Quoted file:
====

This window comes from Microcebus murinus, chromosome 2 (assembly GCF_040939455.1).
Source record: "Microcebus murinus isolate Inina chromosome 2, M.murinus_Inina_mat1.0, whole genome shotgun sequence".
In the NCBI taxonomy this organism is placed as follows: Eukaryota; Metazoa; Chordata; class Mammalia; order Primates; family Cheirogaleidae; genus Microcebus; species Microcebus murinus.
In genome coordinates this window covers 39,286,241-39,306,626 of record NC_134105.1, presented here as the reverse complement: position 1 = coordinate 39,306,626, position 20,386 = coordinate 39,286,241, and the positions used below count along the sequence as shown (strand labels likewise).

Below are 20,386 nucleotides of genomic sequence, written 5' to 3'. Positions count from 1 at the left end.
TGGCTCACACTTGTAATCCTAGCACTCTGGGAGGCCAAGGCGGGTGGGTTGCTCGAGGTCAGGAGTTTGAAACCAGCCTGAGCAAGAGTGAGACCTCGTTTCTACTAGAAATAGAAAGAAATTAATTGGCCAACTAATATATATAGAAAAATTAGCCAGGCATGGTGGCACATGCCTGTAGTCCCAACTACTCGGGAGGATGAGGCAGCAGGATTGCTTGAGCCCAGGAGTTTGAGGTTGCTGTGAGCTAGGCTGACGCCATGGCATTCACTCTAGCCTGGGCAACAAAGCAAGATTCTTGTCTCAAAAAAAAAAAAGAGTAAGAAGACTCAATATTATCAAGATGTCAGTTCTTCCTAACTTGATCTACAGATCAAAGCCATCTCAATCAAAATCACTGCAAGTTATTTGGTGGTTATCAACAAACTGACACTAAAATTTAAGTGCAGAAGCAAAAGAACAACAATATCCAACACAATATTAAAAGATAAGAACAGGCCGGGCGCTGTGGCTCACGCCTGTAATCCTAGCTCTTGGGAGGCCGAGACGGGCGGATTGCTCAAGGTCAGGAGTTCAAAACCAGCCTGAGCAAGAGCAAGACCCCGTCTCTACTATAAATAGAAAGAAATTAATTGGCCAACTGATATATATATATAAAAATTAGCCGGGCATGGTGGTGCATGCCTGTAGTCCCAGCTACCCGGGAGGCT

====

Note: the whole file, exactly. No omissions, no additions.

This window comes from Microcebus murinus, chromosome 2 (assembly GCF_040939455.1).
Source record: "Microcebus murinus isolate Inina chromosome 2, M.murinus_Inina_mat1.0, whole genome shotgun sequence".
In the NCBI taxonomy this organism is placed as follows: Eukaryota; Metazoa; Chordata; class Mammalia; order Primates; family Cheirogaleidae; genus Microcebus; species Microcebus murinus.
In genome coordinates this window covers 39,286,241-39,306,626 of record NC_134105.1, presented here as the reverse complement: position 1 = coordinate 39,306,626, position 20,386 = coordinate 39,286,241, and the positions used below count along the sequence as shown (strand labels likewise).

Below are 20,386 nucleotides of genomic sequence, written 5' to 3'. Positions count from 1 at the left end.
TGGCTCACACTTGTAATCCTAGCACTCTGGGAGGCCAAGGCGGGTGGGTTGCTCGAGGTCAGGAGTTTGAAACCAGCCTGAGCAAGAGTGAGACCTCGTTTCTACTAGAAATAGAAAGAAATTAATTGGCCAACTAATATATATAGAAAAATTAGCCAGGCATGGTGGCACATGCCTGTAGTCCCAACTACTCGGGAGGATGAGGCAGCAGGATTGCTTGAGCCCAGGAGTTTGAGGTTGCTGTGAGCTAGGCTGACGCCATGGCATTCACTCTAGCCTGGGCAACAAAGCAAGATTCTTGTCTCAAAAAAAAAAAAGAGTAAGAAGACTCAATATTATCAAGATGTCAGTTCTTCCTAACTTGATCTACAGATCAAAGCCATCTCAATCAAAATCACTGCAAGTTATTTGGTGGTTATCAACAAACTGACACTAAAATTTAAGTGCAGAAGCAAAAGAACAACAATATCCAACACAATATTAAAAGATAAGAACAGGCCGGGCGCTGTGGCTCACGCCTGTAATCCTAGCTCTTGGGAGGCCGAGACGGGCGGATTGCTCAAGGTCAGGAGTTCAAAACCAGCCTGAGCAAGAGCAAGACCCCGTCTCTACTATAAATAGAAAGAAATTAATTGGCCAACTGATATATATATATAAAAATTAGCCGGGCATGGTGGTGCATGCCTGTAGTCCCAGCTACCCGGGAGGCT